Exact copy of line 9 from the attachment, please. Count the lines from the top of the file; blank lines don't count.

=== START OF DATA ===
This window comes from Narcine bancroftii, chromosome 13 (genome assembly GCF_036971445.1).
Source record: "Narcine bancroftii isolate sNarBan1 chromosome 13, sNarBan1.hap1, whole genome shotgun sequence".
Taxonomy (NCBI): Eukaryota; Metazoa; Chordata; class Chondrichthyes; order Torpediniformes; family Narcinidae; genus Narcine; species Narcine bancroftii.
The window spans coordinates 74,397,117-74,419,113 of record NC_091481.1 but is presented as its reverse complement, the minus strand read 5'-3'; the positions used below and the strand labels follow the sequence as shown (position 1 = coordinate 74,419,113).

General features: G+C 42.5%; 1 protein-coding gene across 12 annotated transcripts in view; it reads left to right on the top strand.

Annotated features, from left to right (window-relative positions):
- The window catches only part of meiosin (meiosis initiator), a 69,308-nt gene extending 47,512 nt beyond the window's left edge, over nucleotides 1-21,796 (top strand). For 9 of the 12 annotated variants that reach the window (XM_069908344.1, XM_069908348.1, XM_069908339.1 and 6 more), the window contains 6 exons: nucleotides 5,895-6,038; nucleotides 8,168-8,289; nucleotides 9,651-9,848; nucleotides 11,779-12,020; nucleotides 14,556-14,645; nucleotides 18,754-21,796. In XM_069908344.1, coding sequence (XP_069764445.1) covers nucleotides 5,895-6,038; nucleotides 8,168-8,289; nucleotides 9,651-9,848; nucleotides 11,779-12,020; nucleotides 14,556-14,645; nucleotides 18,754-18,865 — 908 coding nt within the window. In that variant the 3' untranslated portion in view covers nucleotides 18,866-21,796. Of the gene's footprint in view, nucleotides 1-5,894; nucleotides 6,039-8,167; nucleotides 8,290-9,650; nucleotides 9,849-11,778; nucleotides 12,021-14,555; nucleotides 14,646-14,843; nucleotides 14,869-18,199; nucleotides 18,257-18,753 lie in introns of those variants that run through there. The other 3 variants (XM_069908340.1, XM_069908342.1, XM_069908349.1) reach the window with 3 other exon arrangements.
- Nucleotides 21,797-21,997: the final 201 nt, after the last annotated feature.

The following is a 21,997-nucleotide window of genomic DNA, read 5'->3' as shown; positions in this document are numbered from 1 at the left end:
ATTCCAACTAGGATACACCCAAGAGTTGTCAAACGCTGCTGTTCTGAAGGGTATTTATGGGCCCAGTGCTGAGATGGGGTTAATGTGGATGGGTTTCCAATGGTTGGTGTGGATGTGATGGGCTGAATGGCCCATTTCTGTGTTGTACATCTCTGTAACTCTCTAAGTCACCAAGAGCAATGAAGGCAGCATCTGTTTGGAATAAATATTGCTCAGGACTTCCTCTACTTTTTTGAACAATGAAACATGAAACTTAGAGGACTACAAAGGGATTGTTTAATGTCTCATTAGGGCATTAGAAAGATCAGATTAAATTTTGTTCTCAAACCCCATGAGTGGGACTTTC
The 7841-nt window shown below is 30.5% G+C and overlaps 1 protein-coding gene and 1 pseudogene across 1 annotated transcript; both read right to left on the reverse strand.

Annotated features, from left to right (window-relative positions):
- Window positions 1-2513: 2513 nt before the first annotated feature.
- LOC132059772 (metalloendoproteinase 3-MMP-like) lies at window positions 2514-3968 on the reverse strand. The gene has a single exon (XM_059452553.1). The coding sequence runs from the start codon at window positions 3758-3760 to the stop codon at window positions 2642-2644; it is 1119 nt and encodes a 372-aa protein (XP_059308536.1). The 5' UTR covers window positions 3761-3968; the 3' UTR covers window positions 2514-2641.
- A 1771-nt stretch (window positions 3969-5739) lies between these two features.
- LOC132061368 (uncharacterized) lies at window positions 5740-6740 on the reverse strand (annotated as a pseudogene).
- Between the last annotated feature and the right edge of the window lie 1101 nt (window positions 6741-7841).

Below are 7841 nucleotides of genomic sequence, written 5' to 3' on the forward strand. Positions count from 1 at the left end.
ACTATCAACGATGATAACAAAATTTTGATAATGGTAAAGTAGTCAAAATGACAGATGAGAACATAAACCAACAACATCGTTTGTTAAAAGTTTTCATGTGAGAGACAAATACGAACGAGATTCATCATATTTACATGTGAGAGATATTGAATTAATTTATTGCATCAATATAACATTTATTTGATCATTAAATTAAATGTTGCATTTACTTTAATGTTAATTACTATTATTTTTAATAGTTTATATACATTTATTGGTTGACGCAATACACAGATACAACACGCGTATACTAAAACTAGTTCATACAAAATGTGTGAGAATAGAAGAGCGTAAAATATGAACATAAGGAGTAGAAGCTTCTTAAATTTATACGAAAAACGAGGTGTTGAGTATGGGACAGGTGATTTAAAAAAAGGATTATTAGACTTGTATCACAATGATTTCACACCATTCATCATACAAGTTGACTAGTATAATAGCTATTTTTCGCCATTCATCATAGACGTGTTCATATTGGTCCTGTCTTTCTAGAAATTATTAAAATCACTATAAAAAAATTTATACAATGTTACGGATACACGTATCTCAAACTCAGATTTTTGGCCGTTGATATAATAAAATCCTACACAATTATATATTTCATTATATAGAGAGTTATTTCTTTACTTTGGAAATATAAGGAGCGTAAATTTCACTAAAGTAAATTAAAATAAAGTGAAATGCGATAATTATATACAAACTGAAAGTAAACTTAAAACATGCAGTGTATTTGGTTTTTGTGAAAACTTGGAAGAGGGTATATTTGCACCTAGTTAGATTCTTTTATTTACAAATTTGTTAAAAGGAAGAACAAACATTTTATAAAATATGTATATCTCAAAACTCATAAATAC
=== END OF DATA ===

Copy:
The following is a 21,997-nucleotide window of genomic DNA, read 5'->3' as shown; positions in this document are numbered from 1 at the left end: